Egypt decrees protection for election commission
CAIRO — Egypt's interim president on Saturday issued a much-anticipated decree governing an upcoming presidential election that clears the way for a vote expected to be won by the country's military chief.
President Adly Mansour's legal adviser Ali Awad announced on state television that the elections commission would be protected from legal challenges, a contentious position opposed by one of Egypt's top courts and criticized by potential candidates.
Awad said that Mansour made the decision after reviewing all legal opinions. He said it was important to prevent delays for both the presidential and parliamentary elections, which according to the constitution must be held no later than the second half of July.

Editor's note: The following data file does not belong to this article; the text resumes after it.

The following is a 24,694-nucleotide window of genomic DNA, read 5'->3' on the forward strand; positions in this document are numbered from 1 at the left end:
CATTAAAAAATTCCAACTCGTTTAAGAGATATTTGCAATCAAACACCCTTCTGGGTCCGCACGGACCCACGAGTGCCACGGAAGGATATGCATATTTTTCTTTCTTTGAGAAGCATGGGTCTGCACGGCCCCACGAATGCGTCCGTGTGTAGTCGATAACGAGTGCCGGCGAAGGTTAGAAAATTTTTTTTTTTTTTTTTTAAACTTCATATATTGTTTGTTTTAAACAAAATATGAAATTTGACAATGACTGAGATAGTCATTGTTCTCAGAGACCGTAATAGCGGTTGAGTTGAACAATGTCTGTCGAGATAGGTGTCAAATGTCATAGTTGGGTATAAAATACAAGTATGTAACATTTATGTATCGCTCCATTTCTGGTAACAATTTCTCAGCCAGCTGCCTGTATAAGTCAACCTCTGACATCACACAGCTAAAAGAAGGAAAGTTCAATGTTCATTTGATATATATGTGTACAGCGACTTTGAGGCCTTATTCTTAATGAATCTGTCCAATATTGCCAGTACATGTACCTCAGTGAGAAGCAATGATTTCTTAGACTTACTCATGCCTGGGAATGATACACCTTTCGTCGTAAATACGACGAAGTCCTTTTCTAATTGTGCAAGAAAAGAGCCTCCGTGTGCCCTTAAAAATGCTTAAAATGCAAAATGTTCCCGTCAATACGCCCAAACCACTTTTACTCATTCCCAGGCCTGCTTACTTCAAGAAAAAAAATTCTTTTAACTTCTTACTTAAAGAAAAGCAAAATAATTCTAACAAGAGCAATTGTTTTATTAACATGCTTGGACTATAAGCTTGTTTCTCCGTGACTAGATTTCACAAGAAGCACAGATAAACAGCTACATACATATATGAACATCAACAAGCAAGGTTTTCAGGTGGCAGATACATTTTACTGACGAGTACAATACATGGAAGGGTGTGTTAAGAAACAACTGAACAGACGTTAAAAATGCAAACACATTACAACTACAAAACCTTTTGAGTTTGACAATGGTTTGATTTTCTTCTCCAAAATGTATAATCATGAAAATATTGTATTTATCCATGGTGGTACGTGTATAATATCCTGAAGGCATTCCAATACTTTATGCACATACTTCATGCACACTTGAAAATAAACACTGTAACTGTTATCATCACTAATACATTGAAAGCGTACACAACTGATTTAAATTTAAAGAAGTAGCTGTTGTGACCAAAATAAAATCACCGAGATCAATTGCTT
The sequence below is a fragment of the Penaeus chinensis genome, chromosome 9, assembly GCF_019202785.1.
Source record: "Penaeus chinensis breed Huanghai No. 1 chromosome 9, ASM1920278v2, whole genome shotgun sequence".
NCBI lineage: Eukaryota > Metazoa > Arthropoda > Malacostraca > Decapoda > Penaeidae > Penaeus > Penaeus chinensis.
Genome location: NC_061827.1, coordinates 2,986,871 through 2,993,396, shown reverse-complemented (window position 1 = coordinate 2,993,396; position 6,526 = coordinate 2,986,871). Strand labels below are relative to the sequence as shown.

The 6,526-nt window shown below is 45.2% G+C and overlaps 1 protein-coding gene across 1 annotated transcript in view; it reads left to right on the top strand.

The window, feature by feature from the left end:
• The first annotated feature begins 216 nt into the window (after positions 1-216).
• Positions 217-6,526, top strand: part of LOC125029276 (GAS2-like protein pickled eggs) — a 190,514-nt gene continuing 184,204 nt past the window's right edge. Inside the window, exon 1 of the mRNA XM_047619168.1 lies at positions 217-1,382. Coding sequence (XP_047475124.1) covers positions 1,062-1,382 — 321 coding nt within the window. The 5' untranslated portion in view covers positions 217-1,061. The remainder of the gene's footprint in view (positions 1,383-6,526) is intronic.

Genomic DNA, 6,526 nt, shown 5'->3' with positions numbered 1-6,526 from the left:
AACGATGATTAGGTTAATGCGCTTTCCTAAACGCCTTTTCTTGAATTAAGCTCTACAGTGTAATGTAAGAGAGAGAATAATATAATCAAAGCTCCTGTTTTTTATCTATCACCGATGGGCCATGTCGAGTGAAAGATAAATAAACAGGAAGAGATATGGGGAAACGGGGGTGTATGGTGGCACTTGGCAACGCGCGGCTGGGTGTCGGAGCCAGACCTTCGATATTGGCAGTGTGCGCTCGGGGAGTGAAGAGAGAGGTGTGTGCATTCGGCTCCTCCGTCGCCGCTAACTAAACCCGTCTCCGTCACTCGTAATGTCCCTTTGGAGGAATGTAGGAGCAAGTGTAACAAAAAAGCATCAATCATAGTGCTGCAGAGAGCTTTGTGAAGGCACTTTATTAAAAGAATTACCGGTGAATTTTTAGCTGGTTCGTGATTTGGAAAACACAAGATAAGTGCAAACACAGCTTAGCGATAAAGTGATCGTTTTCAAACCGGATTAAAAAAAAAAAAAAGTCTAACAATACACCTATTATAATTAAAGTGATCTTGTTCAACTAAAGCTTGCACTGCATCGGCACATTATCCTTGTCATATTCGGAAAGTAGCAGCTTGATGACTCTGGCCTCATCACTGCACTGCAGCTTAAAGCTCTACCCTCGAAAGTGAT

The military chief, Field Marshal Abdel-Fattah al-Sisi, has been focusing on preparing an economic program, senior generals and government officials said.
The military, Egypt's most powerful institution, put its reputation on the line with an al-Sisi presidency when top generals publicly backed his candidacy in January. It too could be subject to a public backlash if his administration fails in a country that since 2011 has risen up against two presidents.
Two generals close to al-Sisi said the military was well aware of the difficulty in repairing an economy in need of reform even before the 2011 fall of longtime autocrat Hosni Mubarak and wrecked by turmoil since. The two and other government officials spoke on condition of anonymity to discuss the candidacy.
“We love him where he is, but he has decided to jump into a fireball,” said one army general of al-Sisi, who holds the posts of defense minister, deputy prime minister and commander of the armed forces.